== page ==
May 30, 2013
Dissecting the Draft
Examining Kris Bryant
Since we first set out talent tiers for players in consideration for selection with the seventh overall pick in the draft, some significant events have affected the stock of two of our potential targets. We have also seen reporting that this draft class contains a unanimous “top 3”—a triumvirate that does not match up with our tiering. We’ll quickly address the shakeup in the tiers before devoting the bulk of this entry to a thorough examination of Kris Bryant—the “unanimous elite talent” that didn’t make the cut for our Tier One grouping.
There are two players whose tiering requires re-examination due to recent events. Below is a summary of each, including the events that have transpired and the impact on the player’s value.
Player: Sean Manaea, LHP, Indiana St. University
Event: Continues to struggle with health (including his ankle, hip and shoulder), quality of stuff.
Effect: Many evaluators familiar with Manaea prior to his dominant stint on the Cape have yet to see the player described to them by their East Coast brethren. While injuries this spring have limited his availability and ability, he has to show the consistent ability to throw his fastball and secondaries at a high level. The ceiling remains high, but there is too much risk at this point for him to remain in serious consideration for the seventh overall pick in the draft. He doesn’t fit the typical profile of someone willing to cut an under-slot deal, so he’s out of Tier Three as well. He will be considered as a second-rounder, should he be available at pick 45.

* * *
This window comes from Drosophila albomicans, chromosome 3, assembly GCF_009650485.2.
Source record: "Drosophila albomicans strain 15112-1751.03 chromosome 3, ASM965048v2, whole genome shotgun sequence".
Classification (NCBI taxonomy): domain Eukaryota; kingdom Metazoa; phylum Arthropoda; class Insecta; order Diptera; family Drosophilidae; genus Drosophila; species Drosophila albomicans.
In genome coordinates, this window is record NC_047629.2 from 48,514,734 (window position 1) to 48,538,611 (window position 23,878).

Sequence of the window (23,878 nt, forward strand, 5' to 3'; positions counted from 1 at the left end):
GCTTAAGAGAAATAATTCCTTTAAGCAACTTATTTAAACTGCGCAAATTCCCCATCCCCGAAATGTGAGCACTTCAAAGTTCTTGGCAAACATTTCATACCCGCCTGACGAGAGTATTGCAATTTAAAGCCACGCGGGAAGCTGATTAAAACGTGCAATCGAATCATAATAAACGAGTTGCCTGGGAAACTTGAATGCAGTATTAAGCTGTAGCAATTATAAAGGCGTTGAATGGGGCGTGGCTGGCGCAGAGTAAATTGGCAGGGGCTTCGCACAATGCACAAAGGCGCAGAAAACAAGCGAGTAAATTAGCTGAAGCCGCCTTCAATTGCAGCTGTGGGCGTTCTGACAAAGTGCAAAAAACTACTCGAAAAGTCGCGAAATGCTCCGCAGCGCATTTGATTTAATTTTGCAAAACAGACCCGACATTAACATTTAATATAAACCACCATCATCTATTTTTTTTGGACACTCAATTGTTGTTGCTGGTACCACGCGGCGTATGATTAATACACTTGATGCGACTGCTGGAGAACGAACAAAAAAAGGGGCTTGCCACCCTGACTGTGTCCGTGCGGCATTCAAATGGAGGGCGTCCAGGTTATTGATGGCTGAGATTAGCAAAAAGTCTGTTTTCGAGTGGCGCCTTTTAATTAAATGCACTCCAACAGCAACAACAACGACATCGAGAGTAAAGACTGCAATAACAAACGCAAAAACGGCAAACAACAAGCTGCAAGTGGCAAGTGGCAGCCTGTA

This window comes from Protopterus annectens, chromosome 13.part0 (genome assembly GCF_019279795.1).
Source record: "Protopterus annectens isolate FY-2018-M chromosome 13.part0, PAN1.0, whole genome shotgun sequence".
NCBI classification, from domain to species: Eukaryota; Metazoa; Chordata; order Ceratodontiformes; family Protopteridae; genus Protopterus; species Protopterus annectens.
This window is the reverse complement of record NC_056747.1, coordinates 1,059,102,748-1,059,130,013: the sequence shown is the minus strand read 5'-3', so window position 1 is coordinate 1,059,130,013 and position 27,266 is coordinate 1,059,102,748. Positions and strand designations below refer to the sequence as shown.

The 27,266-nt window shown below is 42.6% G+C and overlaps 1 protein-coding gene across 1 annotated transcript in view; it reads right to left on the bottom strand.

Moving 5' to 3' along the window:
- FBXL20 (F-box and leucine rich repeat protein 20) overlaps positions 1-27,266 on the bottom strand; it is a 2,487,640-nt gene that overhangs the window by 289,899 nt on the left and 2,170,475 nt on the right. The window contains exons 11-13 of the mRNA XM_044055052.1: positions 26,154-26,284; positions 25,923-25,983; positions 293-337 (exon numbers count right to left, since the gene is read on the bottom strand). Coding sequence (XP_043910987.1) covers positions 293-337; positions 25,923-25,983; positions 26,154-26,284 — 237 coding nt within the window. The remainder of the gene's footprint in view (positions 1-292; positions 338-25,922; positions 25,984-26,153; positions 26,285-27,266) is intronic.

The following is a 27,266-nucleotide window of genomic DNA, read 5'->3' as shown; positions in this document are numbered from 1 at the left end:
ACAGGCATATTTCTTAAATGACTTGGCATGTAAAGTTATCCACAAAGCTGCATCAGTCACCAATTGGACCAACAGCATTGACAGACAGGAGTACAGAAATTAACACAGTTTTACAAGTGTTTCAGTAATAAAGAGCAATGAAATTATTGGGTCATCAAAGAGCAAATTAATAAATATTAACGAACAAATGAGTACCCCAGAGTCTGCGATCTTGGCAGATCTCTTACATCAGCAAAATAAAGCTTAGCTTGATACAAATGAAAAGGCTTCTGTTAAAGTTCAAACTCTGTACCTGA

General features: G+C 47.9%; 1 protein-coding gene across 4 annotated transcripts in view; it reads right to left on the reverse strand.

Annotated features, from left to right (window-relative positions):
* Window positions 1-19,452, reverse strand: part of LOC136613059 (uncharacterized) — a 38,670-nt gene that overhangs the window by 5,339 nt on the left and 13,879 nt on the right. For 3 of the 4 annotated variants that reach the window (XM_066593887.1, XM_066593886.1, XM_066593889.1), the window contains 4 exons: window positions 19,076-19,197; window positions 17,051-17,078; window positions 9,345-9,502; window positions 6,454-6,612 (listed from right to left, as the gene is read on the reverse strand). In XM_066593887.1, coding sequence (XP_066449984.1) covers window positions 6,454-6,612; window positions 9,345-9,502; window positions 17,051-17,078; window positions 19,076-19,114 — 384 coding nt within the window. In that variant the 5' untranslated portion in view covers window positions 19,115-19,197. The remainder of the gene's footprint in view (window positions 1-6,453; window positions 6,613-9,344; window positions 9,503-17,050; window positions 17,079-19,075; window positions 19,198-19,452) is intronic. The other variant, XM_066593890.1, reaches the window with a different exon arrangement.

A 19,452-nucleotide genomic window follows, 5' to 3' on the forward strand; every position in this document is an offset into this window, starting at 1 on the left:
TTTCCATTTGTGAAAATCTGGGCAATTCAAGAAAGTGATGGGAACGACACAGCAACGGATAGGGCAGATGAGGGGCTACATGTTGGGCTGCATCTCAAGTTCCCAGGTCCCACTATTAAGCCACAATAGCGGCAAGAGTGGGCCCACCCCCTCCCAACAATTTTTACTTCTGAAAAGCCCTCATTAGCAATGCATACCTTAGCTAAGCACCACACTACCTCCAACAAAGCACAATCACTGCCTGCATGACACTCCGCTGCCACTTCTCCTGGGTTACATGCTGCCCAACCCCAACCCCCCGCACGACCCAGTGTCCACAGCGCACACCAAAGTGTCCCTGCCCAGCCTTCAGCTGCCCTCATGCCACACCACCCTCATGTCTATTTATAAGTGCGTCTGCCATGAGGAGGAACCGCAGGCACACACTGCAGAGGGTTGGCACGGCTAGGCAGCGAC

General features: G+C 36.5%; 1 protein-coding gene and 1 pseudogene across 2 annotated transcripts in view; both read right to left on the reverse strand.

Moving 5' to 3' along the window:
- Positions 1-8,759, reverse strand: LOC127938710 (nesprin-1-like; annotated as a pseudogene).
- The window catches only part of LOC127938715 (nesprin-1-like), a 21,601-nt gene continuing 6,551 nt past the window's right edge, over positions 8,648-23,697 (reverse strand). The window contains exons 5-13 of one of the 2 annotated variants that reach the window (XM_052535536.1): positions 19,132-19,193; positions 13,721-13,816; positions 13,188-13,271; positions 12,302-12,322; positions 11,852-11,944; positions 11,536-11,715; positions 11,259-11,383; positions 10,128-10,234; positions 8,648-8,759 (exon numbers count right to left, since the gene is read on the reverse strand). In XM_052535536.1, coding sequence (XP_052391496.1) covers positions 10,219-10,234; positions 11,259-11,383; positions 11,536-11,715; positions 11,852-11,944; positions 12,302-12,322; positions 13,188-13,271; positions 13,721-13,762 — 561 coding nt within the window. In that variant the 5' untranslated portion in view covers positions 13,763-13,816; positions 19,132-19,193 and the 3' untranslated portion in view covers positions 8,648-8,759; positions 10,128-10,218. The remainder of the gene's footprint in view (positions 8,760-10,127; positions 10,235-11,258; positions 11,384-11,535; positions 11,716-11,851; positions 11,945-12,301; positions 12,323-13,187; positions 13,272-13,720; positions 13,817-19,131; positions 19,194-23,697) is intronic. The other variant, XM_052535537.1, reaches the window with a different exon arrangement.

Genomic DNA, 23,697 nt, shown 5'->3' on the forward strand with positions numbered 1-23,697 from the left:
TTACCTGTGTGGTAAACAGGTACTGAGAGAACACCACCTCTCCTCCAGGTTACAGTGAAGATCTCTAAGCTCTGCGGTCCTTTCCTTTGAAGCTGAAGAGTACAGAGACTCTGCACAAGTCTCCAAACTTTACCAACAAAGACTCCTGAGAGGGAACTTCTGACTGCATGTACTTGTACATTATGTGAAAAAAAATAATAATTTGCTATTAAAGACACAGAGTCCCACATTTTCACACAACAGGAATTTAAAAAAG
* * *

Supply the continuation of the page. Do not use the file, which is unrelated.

Player: Ryan Boldt, OF, Red Wing HS (Red Wing, MN)
Event: Torn meniscus; out of action through June.
Effect: Boldt remains one of the best center-field prospects in the draft class, but the injury (as well as his late-starting high school season) requires us to make an appraisal based primarily on last year’s looks and limited workouts last offseason. The injury itself doesn’t appear to be a long-term concern, but it does somewhat increase the drafting organization’s leverage. He remains in Tier Three for now, but he’s probably a better acquisition fit as an over-allotment signing in the second round than a money-saver in the top 10 overall. Provided we have satisfactory options once we’ve completed our Tier Two review, we are likely to cross Boldt off as a potential first-round target.
Entering today’s analysis, this is where our tier currently stand:
1. Jonathan Gray, RHP, Oklahoma University | Scouting Report
2. Mark Appel, RHP, Stanford University | Scouting Report
3. Clint Frazier, OF, Loganvilee HS (Loganville, GA) | Scouting Report
Tier Two (Ranked)
1. Kohl Stewart, RHP, St. Pius X (Houston, TX)
2. Trey Ball, LHP, New Castle HS (New Castle, IN) | Scouting Report (LHP)
Tier Two (Unranked—alphabetical)
1. Kris Bryant, 3B, University of San Diego | Scouting Report
2. JP Crawford, SS, Lakewood HS (Lakewood, CA)
3. Jon Denney, C, Yukon HS (Yukon, OK)
4. Reese McGuire, C, Kentwood HS (Covington, WA)
5. Braden Shipley, RHP, University of Nevada
6. Dominic Smith, 1B/OF, Serra HS (Los Angeles, CA)
7. Ryne Stanek, RHP, University of Arkansas
1. Ryan Boldt, OF, Red Wing HS (Red Wing, MN)
Kris Bryant—Elite or No?
Much of the draft-related electronic ink spilled over the past few weeks has centered on a reported consensus that the 2013 draft class has seen three players emerge as the clear top three talents—Mark Appel, Jonathan Gray, and Kris Bryant. While Appel and Gray both fit in as elite talents in our tiers, Bryant ranks as a Tier Two target. It should be noted that no one expects Bryant to be available when we make our selection at seventh overall (myself included), so most of what we cover today is irrelevant to our actual decision-making come draft day. Still, I thought it important to address the discrepancy between my tiering and the widely reported “unanimous top three.” Plus, this an interesting topic for examination in its own right, and will hopefully spark your further interest in breaking down draft prospects from multiple angles.